If overturned, the repeal of ICWA could upend a law in place for more than 40 years. And the legal case has much broader implications than just child welfare — it cuts at the heart of tribal sovereignty in this country. The 573 federally recognized tribes could be left open to legal challenges on many fronts if the basis of ICWA is found unconstitutional.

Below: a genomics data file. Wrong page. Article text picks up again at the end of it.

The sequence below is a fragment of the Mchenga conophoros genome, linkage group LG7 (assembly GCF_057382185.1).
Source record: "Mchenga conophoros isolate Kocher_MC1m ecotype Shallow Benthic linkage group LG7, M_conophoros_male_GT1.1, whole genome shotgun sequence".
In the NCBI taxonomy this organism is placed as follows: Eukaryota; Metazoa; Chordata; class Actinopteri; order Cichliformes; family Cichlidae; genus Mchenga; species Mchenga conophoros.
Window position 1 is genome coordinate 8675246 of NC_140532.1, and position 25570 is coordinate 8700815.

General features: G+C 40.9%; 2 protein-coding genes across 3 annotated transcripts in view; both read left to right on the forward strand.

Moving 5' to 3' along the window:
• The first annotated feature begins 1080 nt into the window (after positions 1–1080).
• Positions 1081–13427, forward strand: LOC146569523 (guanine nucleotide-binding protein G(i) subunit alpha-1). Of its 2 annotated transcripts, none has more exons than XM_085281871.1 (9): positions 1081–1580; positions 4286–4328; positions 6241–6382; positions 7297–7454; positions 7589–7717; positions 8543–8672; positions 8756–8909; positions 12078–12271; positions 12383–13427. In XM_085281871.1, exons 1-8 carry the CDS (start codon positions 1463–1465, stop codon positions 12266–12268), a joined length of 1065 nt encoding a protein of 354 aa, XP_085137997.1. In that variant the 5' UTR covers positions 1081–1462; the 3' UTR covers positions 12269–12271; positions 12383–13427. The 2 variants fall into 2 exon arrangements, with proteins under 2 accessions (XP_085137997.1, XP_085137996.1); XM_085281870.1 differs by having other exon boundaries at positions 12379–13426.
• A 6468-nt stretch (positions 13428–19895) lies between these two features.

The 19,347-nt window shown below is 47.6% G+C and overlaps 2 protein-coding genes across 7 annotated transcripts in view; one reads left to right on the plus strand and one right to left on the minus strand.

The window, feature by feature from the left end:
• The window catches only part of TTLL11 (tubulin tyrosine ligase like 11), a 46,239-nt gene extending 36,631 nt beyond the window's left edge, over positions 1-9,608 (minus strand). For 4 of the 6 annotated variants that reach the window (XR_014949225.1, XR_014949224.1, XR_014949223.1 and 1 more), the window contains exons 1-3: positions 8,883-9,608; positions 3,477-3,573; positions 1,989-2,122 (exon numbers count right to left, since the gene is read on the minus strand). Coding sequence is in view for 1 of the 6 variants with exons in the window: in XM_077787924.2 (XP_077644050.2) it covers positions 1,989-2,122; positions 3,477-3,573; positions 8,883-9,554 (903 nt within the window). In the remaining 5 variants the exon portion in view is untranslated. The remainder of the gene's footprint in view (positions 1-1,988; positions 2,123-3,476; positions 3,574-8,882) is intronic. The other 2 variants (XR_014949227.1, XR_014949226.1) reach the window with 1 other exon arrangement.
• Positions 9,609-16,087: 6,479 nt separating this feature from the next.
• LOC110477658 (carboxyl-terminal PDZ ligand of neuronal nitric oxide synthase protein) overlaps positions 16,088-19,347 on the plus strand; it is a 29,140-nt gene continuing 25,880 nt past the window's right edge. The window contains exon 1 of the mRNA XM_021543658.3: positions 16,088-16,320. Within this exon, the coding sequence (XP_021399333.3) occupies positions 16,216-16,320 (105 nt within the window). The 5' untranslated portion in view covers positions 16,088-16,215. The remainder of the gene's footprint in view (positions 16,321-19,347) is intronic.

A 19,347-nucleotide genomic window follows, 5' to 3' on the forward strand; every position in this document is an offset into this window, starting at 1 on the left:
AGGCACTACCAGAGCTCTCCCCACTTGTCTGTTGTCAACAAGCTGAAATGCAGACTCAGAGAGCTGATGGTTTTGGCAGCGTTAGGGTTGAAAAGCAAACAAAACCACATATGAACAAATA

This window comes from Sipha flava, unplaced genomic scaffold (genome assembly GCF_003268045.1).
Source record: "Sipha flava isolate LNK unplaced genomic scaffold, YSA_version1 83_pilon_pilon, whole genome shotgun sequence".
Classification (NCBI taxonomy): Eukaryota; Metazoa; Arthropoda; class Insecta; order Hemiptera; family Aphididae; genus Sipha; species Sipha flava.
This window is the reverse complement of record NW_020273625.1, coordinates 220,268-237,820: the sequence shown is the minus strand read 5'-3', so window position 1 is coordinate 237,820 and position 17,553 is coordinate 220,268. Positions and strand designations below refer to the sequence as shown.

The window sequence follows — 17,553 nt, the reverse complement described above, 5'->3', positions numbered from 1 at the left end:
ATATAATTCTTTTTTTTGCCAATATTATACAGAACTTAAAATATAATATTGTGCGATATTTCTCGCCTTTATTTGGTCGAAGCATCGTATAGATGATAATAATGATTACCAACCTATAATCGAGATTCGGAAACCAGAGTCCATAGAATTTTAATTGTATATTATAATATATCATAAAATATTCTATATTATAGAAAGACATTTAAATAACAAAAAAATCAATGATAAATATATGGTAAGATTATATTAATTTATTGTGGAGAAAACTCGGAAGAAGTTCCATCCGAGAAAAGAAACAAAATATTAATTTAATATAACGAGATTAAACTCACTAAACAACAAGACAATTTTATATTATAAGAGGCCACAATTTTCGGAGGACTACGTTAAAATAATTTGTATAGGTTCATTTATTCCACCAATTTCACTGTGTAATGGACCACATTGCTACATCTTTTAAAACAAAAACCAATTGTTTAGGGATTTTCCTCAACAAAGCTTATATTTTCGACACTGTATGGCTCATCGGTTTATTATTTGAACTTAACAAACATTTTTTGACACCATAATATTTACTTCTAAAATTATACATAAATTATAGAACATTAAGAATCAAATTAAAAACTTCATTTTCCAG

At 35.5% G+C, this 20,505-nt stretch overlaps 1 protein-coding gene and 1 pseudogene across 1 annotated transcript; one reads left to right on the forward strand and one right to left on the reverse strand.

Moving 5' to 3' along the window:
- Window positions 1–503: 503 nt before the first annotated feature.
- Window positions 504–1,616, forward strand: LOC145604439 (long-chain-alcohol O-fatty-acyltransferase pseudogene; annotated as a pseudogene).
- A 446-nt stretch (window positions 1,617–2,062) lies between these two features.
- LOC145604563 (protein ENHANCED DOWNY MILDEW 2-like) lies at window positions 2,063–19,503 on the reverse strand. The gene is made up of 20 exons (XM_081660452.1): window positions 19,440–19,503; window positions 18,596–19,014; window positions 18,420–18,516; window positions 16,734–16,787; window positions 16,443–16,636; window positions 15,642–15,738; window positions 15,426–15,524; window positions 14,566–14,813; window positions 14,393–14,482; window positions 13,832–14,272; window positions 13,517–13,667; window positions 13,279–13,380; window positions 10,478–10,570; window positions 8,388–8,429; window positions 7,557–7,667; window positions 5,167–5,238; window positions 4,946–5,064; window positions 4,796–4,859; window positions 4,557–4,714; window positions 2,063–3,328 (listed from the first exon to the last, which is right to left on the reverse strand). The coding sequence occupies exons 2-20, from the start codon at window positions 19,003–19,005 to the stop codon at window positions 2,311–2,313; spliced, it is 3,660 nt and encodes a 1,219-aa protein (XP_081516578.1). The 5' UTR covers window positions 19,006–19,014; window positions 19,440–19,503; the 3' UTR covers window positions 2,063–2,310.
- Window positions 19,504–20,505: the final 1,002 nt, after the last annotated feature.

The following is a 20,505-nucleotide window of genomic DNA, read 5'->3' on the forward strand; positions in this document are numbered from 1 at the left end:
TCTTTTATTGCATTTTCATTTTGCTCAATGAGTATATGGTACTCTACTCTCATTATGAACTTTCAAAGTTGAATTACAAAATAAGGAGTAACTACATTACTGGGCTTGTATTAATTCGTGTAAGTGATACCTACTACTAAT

“The core of their argument is that it’s an unfair racial preference and that we should have a colorblind system,” Chuck Hoskin Jr., the principal chief of the Cherokee Nation, told Vox. “What that misses is what’s a bedrock of federal Indian law in this country, which is that tribes are sovereign, not distinguished as a race but as a special political designation. That’s a critical underpinning of not just ICWA, but many laws that relate to housing and healthcare and education and employment. For that to be eroded by a successful attack on ICWA — that would have broad implications on all of these.”